5.6.3 Changes in trade
The principal impact of climate change on agriculture is an increase in production potential in mid- to high-latitudes and a decrease in low latitudes. This shift in production potential is expected to result in higher trade flows of mid- to high-latitude products (e.g., cereals and livestock products) to the low latitudes. Fischer et al. (2002b) estimate that by 2080 cereal imports by developing countries would rise by 10-40%.
5.6.4 Regional costs and associated socio-economic impacts
Fischer et al. (2002b) quantified regional impacts and concluded that globally there will be major gains in potential agricultural land by 2080, particularly in North America (20-50%) and the Russian Federation (40-70%), but losses of up to 9% in sub-Saharan Africa. The regions likely to face the biggest challenges in food security are Africa, particularly sub-Saharan Africa, and Asia, particularly south Asia (FAO, 2006).
Yields of grains and other crops could decrease substantially across the African continent because of increased frequency of drought, even if potential production increases due to increases in CO2 concentrations. Some crops (e.g., maize) could be discontinued in some areas. Livestock production would suffer due to deteriorated rangeland quality and changes in area from rangeland to unproductive shrub land and desert.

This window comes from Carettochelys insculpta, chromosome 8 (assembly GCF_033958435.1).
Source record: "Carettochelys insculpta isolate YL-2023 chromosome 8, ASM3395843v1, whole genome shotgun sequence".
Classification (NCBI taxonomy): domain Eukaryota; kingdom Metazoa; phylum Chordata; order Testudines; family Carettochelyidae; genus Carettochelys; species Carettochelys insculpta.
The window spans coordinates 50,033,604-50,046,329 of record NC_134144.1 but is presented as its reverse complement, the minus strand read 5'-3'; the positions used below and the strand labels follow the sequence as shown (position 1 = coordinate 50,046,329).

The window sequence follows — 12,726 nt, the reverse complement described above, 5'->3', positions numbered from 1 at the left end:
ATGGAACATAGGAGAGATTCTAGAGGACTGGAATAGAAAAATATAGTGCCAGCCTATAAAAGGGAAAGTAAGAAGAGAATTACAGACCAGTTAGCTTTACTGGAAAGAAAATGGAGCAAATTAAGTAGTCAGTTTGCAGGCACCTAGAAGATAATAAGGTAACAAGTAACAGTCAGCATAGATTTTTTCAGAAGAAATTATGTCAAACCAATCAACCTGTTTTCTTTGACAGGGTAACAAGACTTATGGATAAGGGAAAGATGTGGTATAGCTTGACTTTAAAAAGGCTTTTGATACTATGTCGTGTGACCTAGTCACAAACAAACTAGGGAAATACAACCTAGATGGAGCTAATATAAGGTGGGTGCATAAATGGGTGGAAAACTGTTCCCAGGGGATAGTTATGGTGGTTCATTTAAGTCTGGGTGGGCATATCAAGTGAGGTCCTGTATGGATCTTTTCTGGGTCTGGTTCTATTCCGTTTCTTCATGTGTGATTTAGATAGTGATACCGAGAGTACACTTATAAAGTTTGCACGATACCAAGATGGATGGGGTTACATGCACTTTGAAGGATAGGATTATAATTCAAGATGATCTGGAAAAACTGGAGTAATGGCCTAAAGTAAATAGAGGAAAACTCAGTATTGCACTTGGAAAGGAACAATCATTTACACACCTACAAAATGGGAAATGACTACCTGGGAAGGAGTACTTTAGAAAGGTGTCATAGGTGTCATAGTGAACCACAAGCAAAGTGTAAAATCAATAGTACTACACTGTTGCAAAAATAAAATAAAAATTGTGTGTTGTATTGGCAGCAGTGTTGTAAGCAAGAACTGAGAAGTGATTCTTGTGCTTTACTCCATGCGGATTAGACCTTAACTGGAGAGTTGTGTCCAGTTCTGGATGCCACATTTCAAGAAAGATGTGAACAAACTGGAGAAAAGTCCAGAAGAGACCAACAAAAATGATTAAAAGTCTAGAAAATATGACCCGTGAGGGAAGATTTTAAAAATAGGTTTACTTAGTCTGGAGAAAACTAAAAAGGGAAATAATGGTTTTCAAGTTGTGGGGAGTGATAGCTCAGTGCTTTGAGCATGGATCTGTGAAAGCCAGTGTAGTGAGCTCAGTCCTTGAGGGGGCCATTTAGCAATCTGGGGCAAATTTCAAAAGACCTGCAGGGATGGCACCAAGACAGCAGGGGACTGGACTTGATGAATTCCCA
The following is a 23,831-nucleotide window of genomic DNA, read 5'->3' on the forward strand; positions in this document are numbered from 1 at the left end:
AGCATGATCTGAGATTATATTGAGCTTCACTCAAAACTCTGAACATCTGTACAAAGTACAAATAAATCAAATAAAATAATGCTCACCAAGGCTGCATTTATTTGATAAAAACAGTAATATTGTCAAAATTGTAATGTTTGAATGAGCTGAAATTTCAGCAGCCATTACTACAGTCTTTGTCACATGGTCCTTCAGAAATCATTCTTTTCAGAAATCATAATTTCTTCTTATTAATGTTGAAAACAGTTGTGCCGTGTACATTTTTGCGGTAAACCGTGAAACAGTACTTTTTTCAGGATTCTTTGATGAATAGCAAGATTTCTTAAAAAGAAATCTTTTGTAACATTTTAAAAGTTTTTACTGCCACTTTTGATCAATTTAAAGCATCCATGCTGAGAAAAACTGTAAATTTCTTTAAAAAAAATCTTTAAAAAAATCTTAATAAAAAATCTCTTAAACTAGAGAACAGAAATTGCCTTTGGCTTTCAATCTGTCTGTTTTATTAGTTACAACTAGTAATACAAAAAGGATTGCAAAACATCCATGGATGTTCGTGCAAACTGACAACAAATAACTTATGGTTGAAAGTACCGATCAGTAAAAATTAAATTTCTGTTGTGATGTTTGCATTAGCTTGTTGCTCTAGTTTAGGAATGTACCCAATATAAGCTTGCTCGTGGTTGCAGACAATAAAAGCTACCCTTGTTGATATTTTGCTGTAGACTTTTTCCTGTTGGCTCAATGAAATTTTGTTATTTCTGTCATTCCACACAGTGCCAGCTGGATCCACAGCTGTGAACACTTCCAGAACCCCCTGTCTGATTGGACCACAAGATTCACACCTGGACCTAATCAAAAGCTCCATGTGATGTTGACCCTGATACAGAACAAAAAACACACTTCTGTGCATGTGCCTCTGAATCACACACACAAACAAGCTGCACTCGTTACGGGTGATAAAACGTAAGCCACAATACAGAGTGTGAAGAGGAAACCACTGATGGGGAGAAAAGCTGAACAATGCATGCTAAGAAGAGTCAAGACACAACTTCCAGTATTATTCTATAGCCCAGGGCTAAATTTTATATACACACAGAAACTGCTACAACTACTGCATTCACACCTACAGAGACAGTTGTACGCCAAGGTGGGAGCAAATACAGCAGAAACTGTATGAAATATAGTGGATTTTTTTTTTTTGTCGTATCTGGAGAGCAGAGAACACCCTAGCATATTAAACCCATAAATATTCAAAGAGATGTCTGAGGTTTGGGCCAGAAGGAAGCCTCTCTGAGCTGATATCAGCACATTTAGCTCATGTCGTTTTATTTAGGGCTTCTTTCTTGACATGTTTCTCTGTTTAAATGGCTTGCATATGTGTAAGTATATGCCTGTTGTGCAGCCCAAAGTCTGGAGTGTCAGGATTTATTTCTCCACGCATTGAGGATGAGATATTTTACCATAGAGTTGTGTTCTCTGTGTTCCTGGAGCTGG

According to Murdiyarso (2000), rice production in Asia could decline by 3.8% during the current century. Similarly, a 2°C increase in mean air temperature could decrease rice yield by about 0.75 tonne/ha in India and rain-fed rice yield in China by 5-12% (Lin et al., 2005). Areas suitable for growing wheat could decrease in large portions of south Asia and the southern part of east Asia (Fischer et al., 2002b). For example, without the CO2 fertilisation effect, a 0.5°C increase in winter temperature would reduce wheat yield by 0.45 ton/ha in India (Kalra et al., 2003) and rain-fed wheat yield by 4-7% in China by 2050. However, wheat production in both countries would increase by between 7% and 25% in 2050 if the CO2 fertilisation effect is taken into account (Lin et al., 2005).